Where women are judged for their appearance; men are not. Women are expected to have a nice appearance; but if they wear high heels and makeup they are seen as incompetent with their work but on the otherhand if they do not keep up with their appearance they are seen as vain and unfeminine. Women have to spend time creating this balance. Female leaders are either seen as competent or well-liked they are never both. An example of implicit bias is when people say jobs such as engineer you automatically assume person to be male (Palacio, 2019). These kinds of assumptions fueled by stereotypes justify the subordination and income of women and the overall social system in which women are inferior to men (Cejka & Eagly, 1999). Women always have two jobs simultaneously – their actual work and overcoming stereotypes (Chisholm-Burns, 2017). Stereotypes has the potential to hamper with their leadership potential and due to this woman are forced to balance the two things; their work and overcoming stereotypes (Chisholm-Burns, 2017). Firms need to address the issues in order to advance women further (Nancherla, 2009)

Although many Americans argue that the wage gap and lack of career advancement of women is caused by women choosing lower-paying post-secondary programs, saying that it is not an inequality but rather a choice. But there is considerable evidence supporting the fact that women “choose” these programs such as education as that is what society expects of them and it is where they feel the safest.  This education disparity leaves women over-represented in lower-paying industries (Administrative and secretarial work, education and customer service) compared to male-dominated industries (engineering and computer programming) which are generally higher paying.

Promoting women would be beneficial to propel society forward and breaking the glass ceiling as gender equality in senior leadership roles brings better decision making, higher ROI’s, improved efficiency and lower turnover (Alter, 2019) and female leaders benefits the financial performance and economic growth of a company (Chisholm-Burns, 2017). Furthermore, the wages of already promoted women grow faster than that of non promoted (Booth et al, 2003) which is why if men and women are promoted equally this will lead to a decrease in the wage gap and breakage in the glass ceiling. Additionally, there are countless proven competitive and bottom-line benefits associated with female leadership (Alter, 2019). There is a contagion effect of attendance going up when female opportunities participate in boards as women come better prepared to board meetings (Booth et al, 2003).  If there are more females on the board room the company tends to be more socially responsible (Alter, 2019) as when women are in corporate boards there are fewer legal infraction like fraud, due to more monitoring. (Chisholm-Burns, 2017) When women are finally given top leadership roles, like that of a CEO it is when companies are having trouble financially.  “When things are going great, its usually men who occupy these roles” Ryan of University of Exeter’s school of Psychology (Billings, 2019) this is because both men and women acknowledge the benefits of having women in leadership but won’t allow them to do anything until the last possible moment.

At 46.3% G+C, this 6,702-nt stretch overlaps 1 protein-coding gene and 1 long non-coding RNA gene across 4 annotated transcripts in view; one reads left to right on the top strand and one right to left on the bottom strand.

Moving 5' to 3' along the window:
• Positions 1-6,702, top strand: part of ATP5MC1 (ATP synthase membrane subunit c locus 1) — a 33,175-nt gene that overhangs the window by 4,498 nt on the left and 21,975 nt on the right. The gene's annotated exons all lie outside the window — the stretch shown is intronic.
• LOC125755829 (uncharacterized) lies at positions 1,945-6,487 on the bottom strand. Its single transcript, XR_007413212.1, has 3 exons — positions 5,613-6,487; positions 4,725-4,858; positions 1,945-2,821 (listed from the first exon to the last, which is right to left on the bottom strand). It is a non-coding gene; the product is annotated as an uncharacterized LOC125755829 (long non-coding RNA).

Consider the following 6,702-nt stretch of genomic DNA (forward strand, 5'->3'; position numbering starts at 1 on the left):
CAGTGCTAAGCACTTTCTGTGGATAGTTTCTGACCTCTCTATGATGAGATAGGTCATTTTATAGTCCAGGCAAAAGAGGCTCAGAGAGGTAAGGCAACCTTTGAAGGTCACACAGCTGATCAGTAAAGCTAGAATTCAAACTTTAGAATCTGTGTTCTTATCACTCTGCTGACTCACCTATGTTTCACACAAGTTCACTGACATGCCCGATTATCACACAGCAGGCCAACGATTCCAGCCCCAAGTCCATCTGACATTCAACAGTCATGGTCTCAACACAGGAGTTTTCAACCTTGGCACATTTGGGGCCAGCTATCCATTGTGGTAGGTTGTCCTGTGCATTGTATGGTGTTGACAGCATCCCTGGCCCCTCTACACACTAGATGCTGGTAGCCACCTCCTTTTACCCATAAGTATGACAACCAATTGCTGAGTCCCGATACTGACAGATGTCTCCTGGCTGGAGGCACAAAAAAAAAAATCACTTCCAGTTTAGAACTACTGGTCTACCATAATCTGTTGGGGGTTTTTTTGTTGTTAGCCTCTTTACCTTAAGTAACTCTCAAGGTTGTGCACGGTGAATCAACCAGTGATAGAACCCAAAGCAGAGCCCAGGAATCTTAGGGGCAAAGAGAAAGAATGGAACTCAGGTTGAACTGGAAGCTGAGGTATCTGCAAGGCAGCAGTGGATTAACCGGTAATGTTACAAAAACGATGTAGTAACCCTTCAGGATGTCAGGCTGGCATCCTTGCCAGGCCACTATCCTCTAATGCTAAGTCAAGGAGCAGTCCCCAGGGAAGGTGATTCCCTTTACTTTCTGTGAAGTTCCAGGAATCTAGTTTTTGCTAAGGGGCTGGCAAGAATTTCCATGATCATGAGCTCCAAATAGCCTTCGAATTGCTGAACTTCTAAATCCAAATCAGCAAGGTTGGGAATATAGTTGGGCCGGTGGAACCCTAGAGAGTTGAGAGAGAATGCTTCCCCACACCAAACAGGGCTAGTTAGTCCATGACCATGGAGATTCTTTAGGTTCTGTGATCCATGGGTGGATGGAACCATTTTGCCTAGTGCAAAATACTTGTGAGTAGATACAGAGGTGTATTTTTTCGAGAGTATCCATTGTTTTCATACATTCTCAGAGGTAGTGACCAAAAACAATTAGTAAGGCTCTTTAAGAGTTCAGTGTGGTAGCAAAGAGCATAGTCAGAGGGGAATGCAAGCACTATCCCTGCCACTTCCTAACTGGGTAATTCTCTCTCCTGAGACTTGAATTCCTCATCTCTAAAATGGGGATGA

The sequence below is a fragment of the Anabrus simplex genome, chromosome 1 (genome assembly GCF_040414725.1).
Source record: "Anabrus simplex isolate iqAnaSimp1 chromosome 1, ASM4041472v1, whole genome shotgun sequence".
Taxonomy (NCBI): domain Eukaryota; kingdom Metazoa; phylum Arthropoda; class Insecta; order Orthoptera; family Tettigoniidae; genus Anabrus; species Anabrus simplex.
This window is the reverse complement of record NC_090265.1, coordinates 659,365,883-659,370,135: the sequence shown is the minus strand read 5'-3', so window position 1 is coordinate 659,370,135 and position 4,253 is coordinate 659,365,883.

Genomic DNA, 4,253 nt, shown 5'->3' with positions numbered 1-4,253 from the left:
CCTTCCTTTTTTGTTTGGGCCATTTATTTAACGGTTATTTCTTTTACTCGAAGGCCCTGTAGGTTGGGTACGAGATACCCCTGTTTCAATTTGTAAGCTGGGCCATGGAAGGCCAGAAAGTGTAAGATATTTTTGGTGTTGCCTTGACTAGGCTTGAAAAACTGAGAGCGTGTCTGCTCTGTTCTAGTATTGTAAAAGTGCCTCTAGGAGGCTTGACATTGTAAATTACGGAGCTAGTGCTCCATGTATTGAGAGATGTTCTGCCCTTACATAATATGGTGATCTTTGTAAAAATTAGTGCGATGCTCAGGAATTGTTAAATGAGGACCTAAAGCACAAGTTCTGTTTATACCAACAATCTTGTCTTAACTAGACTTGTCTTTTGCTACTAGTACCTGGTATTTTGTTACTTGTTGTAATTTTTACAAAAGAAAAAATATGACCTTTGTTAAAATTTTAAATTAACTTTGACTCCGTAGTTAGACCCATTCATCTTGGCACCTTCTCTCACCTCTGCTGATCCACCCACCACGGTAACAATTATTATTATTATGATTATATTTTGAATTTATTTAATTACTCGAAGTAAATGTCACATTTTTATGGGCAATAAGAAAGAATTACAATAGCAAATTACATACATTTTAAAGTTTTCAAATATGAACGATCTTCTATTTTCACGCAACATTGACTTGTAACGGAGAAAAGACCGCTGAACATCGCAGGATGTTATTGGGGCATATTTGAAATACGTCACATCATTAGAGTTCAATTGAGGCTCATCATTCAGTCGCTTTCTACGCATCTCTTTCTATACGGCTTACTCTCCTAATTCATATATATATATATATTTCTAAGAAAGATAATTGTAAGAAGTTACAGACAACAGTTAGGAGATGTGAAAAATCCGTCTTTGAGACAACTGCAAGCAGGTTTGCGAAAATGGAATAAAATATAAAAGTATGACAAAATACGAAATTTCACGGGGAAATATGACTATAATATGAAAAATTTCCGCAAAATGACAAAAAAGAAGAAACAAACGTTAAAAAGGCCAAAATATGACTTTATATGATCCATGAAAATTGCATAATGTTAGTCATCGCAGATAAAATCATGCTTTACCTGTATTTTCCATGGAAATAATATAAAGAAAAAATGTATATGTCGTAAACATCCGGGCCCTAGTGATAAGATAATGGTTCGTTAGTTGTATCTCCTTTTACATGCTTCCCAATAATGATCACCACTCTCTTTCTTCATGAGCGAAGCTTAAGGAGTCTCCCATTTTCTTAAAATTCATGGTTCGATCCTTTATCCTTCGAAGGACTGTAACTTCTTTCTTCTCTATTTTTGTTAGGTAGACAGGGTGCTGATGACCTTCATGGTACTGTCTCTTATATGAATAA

As of 2015, women have overtaken men in numerous occupations that were previously male-dominated such as the occupations of pharmacists, human resource managers and social workers (Steele Flippin, 2017) But one thing that remains constant is the need for a buy-n from someone presently in the senior leadership ranks (Rio, 2018)

In spite of the existence of the Ontario Employment Equity Act and numerous other legislations  which covers women’s rights (Taylor,1995) and the implementation of other bias-remediation policies  which aid in in heightening awareness of inequality (Johns, 2013) and gender discrimination in the workplace, these policies/legislations aren’t the most effective way to go about it (Fernandez & Campero, 2017).  There has been a proven rapid change after a fine although according to Tierney Remick, vice-chairperson and co-leader of Korn Ferry’s board “People would prefer that you wouldn’t have to mandate but in reality, the progress is not moving fast” (Alter, 2019). Furthermore, to tackle the glass ceiling, external recruiting will be most effective (Fernandez & Campero, 2017) as this will aid in avoiding gender bias in internal recruiting. Equal pay would help advance female leadership as when women receive higher pay, they are perceived as better candidates for senior positions (Rio, 2018)

Women are still fighting to have the same opportunities and salaries that men are handed. Though since women had first entered the workplace there has been significant opportunities; the glass ceiling is still from the point of breaking. Researchers say it could be potentially be another century until men and women are considered equal in the workplace (Steele Flippin, 2017) due to a lack of pressure to integrate more women in the leadership ranks and the reduction of spending on social support programs after the 2008 rec ession in. but one things for certain equality at the bottom needs to be fixed first before the board room (Aron, 2015).